The long-delayed court martial proceedings against alleged WikiLeaks leaker Bradley Manning finally got under way with supporters of the Army private filling a hearing room at Fort Meade, Maryland. But questions about the fairness of his treatment continue, retired Col. Ann Wright reports.
From the Archive: The declared end of the Iraq War leaves behind not only scars from eight-plus years of violence but questions about how the American people got lured into the disaster, a question that Robert Parry addressed only a month after President George W. Bush celebrated “Mission Accomplished.”
By politicizing who is and who is not a “terrorist” – pinning the label on American adversaries and sparing purported American friends – the U.S. government created confusion at FBI headquarters that contributed to the failure to stop the 9/11 attacks, reports ex-FBI agent Coleen Rowley.
From the Archive: While preparing the Dec. 9 article on Gary Webb, we pulled up a 1998 article that helps explain how inconvenient facts from recent U.S. history sometimes get “found” and then “lost” again. That summer, a CIA report exposing Nicaraguan Contra drug trafficking forced the New York Times to admit the point, but it soon forgot.
Special Report: Modern American history is more complete because journalist Gary Webb had the courage to revive the dark story of the Reagan administration’s protection of Nicaraguan Contra cocaine traffickers in the 1980s. However, Webb ultimately paid a terrible price, as Robert Parry reports.
From the Archive: The U.S. political/media world often operates without justice. Truth-tellers get punished and the well-connected get off. On this seventh anniversary of journalist Gary Webb’s suicide, we are re-posting one of the stories that Webb’s brave work forced out, albeit without a satisfying ending.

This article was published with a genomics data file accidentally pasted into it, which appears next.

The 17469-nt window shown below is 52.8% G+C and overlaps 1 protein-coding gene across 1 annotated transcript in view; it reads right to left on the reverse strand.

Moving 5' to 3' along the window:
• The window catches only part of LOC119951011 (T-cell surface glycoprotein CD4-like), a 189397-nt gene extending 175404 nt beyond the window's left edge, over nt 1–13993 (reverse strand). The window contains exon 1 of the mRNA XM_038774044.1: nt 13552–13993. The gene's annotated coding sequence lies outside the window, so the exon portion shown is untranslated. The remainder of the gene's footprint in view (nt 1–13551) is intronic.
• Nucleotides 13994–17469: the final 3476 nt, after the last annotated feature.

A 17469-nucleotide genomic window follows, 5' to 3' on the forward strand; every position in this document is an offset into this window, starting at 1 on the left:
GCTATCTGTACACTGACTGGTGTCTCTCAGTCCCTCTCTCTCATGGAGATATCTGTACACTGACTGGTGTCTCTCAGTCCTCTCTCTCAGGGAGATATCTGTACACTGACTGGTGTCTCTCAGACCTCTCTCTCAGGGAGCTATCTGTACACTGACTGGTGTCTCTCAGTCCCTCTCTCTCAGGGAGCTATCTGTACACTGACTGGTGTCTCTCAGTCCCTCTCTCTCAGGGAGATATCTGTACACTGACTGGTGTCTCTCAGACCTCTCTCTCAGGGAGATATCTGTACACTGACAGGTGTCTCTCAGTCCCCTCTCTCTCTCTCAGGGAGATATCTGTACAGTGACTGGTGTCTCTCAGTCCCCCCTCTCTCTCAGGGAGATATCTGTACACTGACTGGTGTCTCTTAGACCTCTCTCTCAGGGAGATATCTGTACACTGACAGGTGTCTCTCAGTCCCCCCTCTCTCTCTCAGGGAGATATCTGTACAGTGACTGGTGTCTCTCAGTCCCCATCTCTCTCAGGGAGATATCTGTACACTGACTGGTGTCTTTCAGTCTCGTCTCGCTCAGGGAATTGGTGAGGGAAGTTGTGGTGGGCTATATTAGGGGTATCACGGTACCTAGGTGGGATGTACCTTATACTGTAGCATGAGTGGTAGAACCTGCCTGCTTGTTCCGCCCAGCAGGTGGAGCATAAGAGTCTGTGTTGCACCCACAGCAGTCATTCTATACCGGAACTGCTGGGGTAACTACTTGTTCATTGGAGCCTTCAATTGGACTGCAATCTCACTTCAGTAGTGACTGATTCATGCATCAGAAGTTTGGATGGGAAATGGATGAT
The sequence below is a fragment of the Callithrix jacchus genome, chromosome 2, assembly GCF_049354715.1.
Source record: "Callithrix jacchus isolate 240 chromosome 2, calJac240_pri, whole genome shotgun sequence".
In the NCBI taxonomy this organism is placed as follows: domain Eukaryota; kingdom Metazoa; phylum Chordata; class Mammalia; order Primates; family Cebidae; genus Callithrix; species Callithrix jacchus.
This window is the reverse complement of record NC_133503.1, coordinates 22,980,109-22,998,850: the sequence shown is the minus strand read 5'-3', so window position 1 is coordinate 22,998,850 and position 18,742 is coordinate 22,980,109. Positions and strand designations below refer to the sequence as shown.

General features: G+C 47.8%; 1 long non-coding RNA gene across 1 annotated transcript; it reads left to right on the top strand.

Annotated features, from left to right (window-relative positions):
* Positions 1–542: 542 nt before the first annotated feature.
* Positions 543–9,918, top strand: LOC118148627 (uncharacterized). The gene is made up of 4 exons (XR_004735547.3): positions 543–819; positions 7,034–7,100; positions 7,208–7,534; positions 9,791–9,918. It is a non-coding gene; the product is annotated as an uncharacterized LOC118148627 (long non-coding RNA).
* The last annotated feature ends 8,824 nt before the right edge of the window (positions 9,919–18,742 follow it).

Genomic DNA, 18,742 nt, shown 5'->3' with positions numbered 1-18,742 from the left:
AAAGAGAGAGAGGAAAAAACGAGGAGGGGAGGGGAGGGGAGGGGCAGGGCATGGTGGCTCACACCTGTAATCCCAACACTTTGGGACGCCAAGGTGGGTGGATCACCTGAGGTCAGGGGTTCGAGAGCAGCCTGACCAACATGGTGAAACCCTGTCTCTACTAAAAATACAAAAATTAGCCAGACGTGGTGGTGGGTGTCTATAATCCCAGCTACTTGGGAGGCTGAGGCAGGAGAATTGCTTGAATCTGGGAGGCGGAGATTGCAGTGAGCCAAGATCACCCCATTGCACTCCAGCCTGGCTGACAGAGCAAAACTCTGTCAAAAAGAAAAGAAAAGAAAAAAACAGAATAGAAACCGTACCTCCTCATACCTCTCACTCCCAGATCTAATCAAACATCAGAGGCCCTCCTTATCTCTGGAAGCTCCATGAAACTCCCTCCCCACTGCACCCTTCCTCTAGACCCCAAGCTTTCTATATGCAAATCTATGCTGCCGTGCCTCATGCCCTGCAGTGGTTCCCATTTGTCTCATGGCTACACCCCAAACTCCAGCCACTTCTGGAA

Exclusive: A prominent Saudi leader says his country might have to develop a nuclear bomb if Israel’s nuclear arsenal is not dismantled and if Iran is not dissuaded from obtaining nukes, an indication that oil-rich Saudi Arabia sees the WMD threat as coming from Israel as well as Iran, reports Robert Parry.
U.S. intelligence says the terror threat from al-Qaeda is receding, but Congress keeps on expanding the scope of this “war” so as not to look “weak on terror,” now adding new military powers that could be used against American citizens, writes ex-FBI agent Coleen Rowley.
The war on WikiLeaks continues with the U.S. government clamping down on the Web site’s funding sources and with its founder, Julian Assange, still in England battling extradition to Sweden. Sadly, the larger problem of a credulous news media parroting government propaganda also remains unchanged, as Lawrence Davidson notes.
The tense relations between the United States and Pakistan have sunk to a new low over an American aerial assault along the Afghan-Pakistan border that left two dozen Pakistani soldiers dead and the country in an uproar. The U.S. military also is having trouble sorting out exactly what happened, writes Gareth Porter.